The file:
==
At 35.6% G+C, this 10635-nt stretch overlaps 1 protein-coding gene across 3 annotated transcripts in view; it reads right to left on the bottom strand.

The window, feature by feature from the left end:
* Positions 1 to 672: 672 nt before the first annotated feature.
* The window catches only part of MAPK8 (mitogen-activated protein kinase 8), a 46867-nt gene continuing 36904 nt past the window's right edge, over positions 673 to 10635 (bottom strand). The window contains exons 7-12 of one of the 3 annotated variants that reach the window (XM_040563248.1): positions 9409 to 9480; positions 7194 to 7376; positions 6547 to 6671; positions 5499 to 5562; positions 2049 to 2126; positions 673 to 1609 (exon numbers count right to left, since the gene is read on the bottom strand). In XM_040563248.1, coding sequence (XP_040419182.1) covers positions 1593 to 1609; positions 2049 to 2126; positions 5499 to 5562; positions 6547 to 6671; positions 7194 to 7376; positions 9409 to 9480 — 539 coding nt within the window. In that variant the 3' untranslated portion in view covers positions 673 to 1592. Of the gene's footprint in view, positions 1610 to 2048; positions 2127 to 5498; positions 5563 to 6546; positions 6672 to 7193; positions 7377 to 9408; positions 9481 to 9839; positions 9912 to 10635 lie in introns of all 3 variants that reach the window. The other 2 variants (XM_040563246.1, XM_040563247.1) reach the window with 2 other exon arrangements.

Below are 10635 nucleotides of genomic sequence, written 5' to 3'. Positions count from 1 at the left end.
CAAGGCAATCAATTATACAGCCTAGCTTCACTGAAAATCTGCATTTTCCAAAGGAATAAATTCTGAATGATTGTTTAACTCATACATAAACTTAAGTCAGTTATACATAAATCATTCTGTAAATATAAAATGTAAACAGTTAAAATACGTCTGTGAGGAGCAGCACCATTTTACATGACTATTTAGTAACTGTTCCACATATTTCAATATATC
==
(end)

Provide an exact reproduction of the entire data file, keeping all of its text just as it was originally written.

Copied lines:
At 35.6% G+C, this 10635-nt stretch overlaps 1 protein-coding gene across 3 annotated transcripts in view; it reads right to left on the bottom strand.

The window, feature by feature from the left end:
* Positions 1 to 672: 672 nt before the first annotated feature.
* The window catches only part of MAPK8 (mitogen-activated protein kinase 8), a 46867-nt gene continuing 36904 nt past the window's right edge, over positions 673 to 10635 (bottom strand). The window contains exons 7-12 of one of the 3 annotated variants that reach the window (XM_040563248.1): positions 9409 to 9480; positions 7194 to 7376; positions 6547 to 6671; positions 5499 to 5562; positions 2049 to 2126; positions 673 to 1609 (exon numbers count right to left, since the gene is read on the bottom strand). In XM_040563248.1, coding sequence (XP_040419182.1) covers positions 1593 to 1609; positions 2049 to 2126; positions 5499 to 5562; positions 6547 to 6671; positions 7194 to 7376; positions 9409 to 9480 — 539 coding nt within the window. In that variant the 3' untranslated portion in view covers positions 673 to 1592. Of the gene's footprint in view, positions 1610 to 2048; positions 2127 to 5498; positions 5563 to 6546; positions 6672 to 7193; positions 7377 to 9408; positions 9481 to 9839; positions 9912 to 10635 lie in introns of all 3 variants that reach the window. The other 2 variants (XM_040563246.1, XM_040563247.1) reach the window with 2 other exon arrangements.

Below are 10635 nucleotides of genomic sequence, written 5' to 3'. Positions count from 1 at the left end.
CAAGGCAATCAATTATACAGCCTAGCTTCACTGAAAATCTGCATTTTCCAAAGGAATAAATTCTGAATGATTGTTTAACTCATACATAAACTTAAGTCAGTTATACATAAATCATTCTGTAAATATAAAATGTAAACAGTTAAAATACGTCTGTGAGGAGCAGCACCATTTTACATGACTATTTAGTAACTGTTCCACATATTTCAATATATC